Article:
Originally published in the Chronicle Herald, November 3, 2017
John McPhee’s article in last Saturday’s paper “Climate change may endanger spruce, fir” is an important story to tell. Yes, many of our trees will die as the climate changes because these trees are adapted to a more northern climate. But McPhee’s article is half of the story. Part II is the unfortunate reality that these vulnerable trees are unnaturally abundant in our forests because of our forestry (mis)management.
In a process sometimes called “borealization,” we have transformed much of our forestland into something more closely resembling the northern Boreal Forest. It’s not that Balsam Fir and White Spruce wouldn’t naturally occur in the Maritimes. It’s just that these species would be much less common on our landscape in the absence of clearcutting and past land-clearing for agriculture.
The reason behind this changed forest is that forests are adapted to different types of disturbances. The Boreal Forest thrives under high-disturbance conditions such as frequent fires and large-scale wind and insect damage, occurring over a period of decades. Our Acadian Forest (found in the Maritimes and parts of Maine and northern New England), on the other hand, thrives under smaller-scale forest disturbances that kill only a few trees at a time. Large natural disturbances occur in the Acadian Forest, of course, but only very rarely, at time intervals measured in centuries.
Do I hear an “aha!”? Our legacy of past land clearing for agriculture and our current use of wide-spread clearcutting has created conditions very favourable to Boreal Forest tree species, and indeed Boreal Forest species have flourished at the expense of our warmer-climate adapted species. We have put our forests in an extremely vulnerable position. Even without climate change, we’ve created forests that are susceptible to greater damage from disease, insect outbreaks and windstorms. Add climate change and we may well witness a ‘perfect storm’ of stresses on large areas of our forest.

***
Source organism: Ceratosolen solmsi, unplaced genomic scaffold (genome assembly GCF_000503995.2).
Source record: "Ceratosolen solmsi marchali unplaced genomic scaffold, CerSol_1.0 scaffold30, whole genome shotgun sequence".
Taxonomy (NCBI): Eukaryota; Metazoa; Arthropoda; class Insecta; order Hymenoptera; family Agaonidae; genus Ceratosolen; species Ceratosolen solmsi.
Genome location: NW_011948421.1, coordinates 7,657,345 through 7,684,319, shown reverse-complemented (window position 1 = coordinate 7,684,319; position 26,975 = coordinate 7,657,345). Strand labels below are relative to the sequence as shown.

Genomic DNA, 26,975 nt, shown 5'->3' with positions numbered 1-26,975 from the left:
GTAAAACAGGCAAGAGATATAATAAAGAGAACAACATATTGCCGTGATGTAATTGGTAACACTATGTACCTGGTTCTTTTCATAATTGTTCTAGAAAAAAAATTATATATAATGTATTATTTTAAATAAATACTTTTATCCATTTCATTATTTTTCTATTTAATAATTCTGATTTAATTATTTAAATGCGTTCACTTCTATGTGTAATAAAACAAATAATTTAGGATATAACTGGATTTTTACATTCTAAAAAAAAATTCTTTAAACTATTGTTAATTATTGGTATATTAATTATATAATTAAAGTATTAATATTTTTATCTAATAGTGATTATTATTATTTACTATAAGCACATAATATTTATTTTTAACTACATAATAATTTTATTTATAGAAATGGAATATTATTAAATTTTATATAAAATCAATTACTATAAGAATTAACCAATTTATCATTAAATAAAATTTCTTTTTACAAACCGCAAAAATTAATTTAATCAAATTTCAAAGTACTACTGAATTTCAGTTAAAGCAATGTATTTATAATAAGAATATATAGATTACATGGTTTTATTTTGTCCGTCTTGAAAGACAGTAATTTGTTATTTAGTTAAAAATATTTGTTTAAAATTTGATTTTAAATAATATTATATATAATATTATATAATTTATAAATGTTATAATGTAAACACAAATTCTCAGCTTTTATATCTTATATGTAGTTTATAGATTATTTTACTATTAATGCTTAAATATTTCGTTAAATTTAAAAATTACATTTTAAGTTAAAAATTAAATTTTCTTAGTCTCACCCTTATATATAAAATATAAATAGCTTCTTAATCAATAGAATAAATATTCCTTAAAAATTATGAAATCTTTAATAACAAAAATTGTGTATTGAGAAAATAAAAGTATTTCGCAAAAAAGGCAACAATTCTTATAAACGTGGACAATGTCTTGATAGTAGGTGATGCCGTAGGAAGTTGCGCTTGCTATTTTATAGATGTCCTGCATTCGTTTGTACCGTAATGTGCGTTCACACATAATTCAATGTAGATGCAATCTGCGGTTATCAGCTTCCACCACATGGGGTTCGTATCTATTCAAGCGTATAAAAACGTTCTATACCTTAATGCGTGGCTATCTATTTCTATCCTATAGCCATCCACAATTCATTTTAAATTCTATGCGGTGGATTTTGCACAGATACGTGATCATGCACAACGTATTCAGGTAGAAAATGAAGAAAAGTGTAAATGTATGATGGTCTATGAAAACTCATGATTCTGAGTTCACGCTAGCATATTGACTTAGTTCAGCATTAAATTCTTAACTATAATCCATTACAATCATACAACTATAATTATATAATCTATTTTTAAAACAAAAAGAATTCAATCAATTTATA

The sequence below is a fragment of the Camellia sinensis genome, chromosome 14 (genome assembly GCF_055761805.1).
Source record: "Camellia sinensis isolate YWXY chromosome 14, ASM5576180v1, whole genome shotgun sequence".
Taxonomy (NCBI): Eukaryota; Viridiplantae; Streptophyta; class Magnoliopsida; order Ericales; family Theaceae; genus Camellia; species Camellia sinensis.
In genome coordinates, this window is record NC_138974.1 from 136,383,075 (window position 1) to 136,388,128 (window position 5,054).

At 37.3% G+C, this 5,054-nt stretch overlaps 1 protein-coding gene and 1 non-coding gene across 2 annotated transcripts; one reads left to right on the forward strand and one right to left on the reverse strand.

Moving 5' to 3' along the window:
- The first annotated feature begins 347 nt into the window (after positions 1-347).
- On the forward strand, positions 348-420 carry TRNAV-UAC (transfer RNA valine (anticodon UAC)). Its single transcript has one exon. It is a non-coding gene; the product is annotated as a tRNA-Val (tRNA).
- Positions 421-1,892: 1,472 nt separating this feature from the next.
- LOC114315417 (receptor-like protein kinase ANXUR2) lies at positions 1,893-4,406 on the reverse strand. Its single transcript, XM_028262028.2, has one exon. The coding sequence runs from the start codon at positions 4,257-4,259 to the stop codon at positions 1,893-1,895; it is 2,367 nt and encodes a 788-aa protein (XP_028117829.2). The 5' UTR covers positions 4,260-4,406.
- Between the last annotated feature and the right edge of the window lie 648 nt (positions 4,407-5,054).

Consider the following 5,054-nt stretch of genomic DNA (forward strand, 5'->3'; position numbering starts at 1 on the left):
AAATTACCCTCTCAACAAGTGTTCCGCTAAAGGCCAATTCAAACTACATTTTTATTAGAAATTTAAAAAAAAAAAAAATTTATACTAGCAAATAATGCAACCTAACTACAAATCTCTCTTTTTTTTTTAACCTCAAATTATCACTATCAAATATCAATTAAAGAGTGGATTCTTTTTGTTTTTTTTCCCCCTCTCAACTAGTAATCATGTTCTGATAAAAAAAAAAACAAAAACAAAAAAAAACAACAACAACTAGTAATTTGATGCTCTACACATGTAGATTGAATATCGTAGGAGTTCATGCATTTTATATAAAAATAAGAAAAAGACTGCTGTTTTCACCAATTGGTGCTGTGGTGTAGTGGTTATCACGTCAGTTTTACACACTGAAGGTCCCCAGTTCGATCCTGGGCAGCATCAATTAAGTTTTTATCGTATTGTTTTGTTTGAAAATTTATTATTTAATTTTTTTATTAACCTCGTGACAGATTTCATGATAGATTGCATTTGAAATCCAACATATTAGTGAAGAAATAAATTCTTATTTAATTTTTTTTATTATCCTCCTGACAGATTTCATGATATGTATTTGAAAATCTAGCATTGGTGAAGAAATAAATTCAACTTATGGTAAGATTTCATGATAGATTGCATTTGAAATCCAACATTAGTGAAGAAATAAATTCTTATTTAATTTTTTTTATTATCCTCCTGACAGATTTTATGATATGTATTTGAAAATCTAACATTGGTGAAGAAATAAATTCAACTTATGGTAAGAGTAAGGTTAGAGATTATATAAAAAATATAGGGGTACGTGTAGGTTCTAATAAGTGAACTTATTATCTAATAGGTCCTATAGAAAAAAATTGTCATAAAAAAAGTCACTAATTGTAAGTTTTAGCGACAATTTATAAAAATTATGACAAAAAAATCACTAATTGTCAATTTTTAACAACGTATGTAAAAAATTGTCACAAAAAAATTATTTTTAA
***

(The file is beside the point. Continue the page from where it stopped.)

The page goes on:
This is nothing new. Forest scientists have known about the “borealization” of our forests for decades. Forest scientists have also been predicting the negative impacts of climate change on our forest for at least a decade or two. What is disturbing is that our government consistently ignores these serious threats to our forests and continues to support forestry practices that exacerbate the problem.
How might be manage our forests if the future (and our children) mattered?
We would encourage forest harvesting and silviculture practices that favour trees that are at the northern end of their range (rather than encouraging those at the southern end of their range as we are doing now). This means less clearcutting and more partial cutting methods. It means adopting thinning practices that favour our southern species and forests with a diversity of tree ages growing together. This is not an impossible thing to accomplish. I’ve seen it done by progressive foresters on numerous woodlots in the span of a couple of decades. I’ve had some success within fifteen years on my own woodlot: a diversity of ages replaces the single-aged forest and the abundance of balsam fir and white spruce declines while pines, maples and other more southerly species increase. It’s not difficult; it just requires some forward thinking.
There’s never a one solution fits all in forestry, but our government appears oblivious to the need to change at all. Our politicians and senior Department of Natural Resources staff seem determined to forge blindly ahead with the clearcutting status quo. Hopefully we get some bright lights on the proverbial steering wheel before they drive the truck over the cliff.
Jamie Simpson is a forester, woodlot owner and lawyer, and is the author of Restoring the Acadian Forest: A guide for woodland owners in Eastern Canada, Second Edition, published by Nimbus.